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The Scottish government has been accused of using “cloud-washing” to generate interest from IT suppliers in a recently announced £20m mobile device procurement framework.
Ministers are currently seeking a single supplier to provide a range of Scottish public sector organisations – including councils, further education institutions and NHS trusts – with a mix of fixed and mobile computing devices.
According to the accompanying framework advisory documents, obtained by Computer Weekly, the government is looking specifically for two types of mobile devices that are “optimised for cloud computing” that feature either a maximum screen size of 11.6 inches or 14 inches.
It’s also looking to procure a “range of fixed and mobile computers” featuring a proprietary operating system.
The National Framework for Cloud Computing and Proprietary Devices, as it’s been dubbed, is scheduled to last for up to four years and has been valued at between £10m and £20m. Interested parties have until 21 August 2015 to submit their bids to become the framework’s single supplier.
Suppliers raise cloud concerns
However, suppliers have expressed disappointment to Computer Weekly about the fact it’s being presented as a cloud computing framework, when it’s truly geared towards the procurement of hardware.
Particularly as the latter point isn’t overtly stated in the introductory and full text of the publicly accessible contract notice, it is claimed, which says the framework will be used for the “provision of cloud computing and proprietary devices and associated services”.
This was a view backed by TechMarketView principal analyst Michael Larner, who agreed the framework’s name risks creating confusion among suppliers who – at first look – might assume it’ll be used by government departments to procure cloud services.
“If it’s not clearly stated that it’s a hardware-orientated procurement, there is a risk suppliers will waste time, money and effort engaging in the process before they realise it’s really about procuring a Chromebook, a Microsoft Surface or an iPad, for example,” he said.
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“The opportunity really for the cloud software providers will be at a later stage once the hardware is sorted out, and the datacentre consolidation process the Scottish government has embarked on is completed.”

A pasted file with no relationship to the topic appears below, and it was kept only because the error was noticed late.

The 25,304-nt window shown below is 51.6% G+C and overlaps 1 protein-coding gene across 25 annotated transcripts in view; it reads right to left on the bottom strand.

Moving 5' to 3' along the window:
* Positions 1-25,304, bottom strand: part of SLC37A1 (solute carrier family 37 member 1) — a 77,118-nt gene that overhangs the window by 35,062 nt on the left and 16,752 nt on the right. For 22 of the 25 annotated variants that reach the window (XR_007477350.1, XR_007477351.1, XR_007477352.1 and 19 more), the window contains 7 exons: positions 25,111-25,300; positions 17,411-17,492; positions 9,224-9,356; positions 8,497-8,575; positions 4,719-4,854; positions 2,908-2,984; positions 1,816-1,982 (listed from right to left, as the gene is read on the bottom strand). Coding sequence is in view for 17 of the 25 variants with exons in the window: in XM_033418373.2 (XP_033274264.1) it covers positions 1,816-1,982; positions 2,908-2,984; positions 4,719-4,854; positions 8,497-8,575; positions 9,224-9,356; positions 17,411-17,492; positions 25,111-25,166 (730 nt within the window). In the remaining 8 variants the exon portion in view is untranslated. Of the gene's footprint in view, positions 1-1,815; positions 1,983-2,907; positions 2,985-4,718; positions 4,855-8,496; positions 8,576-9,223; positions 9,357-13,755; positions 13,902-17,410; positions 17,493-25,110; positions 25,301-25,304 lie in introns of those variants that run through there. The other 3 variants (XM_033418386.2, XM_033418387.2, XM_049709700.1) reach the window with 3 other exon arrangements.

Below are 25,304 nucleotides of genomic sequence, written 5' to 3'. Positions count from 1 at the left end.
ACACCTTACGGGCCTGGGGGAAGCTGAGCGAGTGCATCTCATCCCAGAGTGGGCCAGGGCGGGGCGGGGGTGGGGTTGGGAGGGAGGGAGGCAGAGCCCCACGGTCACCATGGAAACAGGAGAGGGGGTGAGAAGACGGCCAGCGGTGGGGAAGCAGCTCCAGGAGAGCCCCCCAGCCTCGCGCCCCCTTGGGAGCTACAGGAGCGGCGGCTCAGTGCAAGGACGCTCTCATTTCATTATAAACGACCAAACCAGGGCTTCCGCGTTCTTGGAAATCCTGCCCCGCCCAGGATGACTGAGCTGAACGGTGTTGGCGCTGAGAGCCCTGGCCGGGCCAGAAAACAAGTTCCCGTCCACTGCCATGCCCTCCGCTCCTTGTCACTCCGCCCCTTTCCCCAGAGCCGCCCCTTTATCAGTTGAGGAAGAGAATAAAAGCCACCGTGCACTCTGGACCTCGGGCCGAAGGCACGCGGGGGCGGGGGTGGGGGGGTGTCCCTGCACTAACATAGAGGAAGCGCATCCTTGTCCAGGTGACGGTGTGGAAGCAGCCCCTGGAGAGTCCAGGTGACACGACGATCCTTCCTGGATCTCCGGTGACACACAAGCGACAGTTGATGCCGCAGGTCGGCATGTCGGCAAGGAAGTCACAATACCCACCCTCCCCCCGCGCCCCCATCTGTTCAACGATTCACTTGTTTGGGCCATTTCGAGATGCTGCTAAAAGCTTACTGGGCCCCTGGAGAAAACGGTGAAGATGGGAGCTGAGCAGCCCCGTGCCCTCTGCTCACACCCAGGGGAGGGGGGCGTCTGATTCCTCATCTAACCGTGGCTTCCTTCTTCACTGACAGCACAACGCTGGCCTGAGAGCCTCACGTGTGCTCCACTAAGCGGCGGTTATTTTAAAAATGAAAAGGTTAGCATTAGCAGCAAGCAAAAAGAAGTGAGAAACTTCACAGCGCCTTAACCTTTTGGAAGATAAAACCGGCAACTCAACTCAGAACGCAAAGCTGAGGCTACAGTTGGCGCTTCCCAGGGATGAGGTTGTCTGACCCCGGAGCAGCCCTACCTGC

Jessica Figueras, research director at fellow market watcher Kable, said shoehorning “cloud” into the title could be considered opportunistic, given that it will be used to procure low-cost and specification laptops.
“This is just an opportunity to spend a little less on hardware, as the idea is if you have a group of workers who are mainly going to be using cloud services, opposed to traditional fat clients, then they don’t need as high a spec laptop so you can get it cheaper,” she said.
Public sector IT suppliers are used to framework owners employing these kinds of marketing tactics to drum up interest in their procurement opportunities, added Figueras.
“Part of a framework owner’s job is to market their frameworks and obviously they want to get the widest range of suppliers bidding for them to make things as competitive as possible,” she said.
“You can see how, in some cases, there would always be the temptation to big things up a bit more and give them slightly sexier titles, but suppliers are all pretty grown up and understand what the deal is.”
Hardware type 'clearly specified'
What suppliers should be wary of though, added Figueras, is putting too much stock in the projected amount of money the government claims the framework could generate.
“This, again, is absolutely nothing new for suppliers as all frameworks are legendary for delivering a fraction of the value they say they’re going to,” she said.
In a statement to Computer Weekly, the Scottish government defended the framework’s presentation, as the details about the type of hardware it’s looking for are “clearly specified” in its invite to tender documentation.
“The generic title of 'cloud computing' was selected to differentiate between the lower specification of the devices required predominantly in the education sector to access cloud or internet-based services. These devices differ in specification from the traditional corporate mobile device category of laptops,” the government statement reads.
It also went on to say that it had taken steps to make suppliers aware this was a hardware-orientated framework, rather than a cloud procurement one.
“The requirement is clearly defined as hardware in the tender documentation and the main common procurement vocabulary code used to advertise the opportunity. Any reference to services [made in the tender documents] are the services required to deploy the devices,” the statement continued.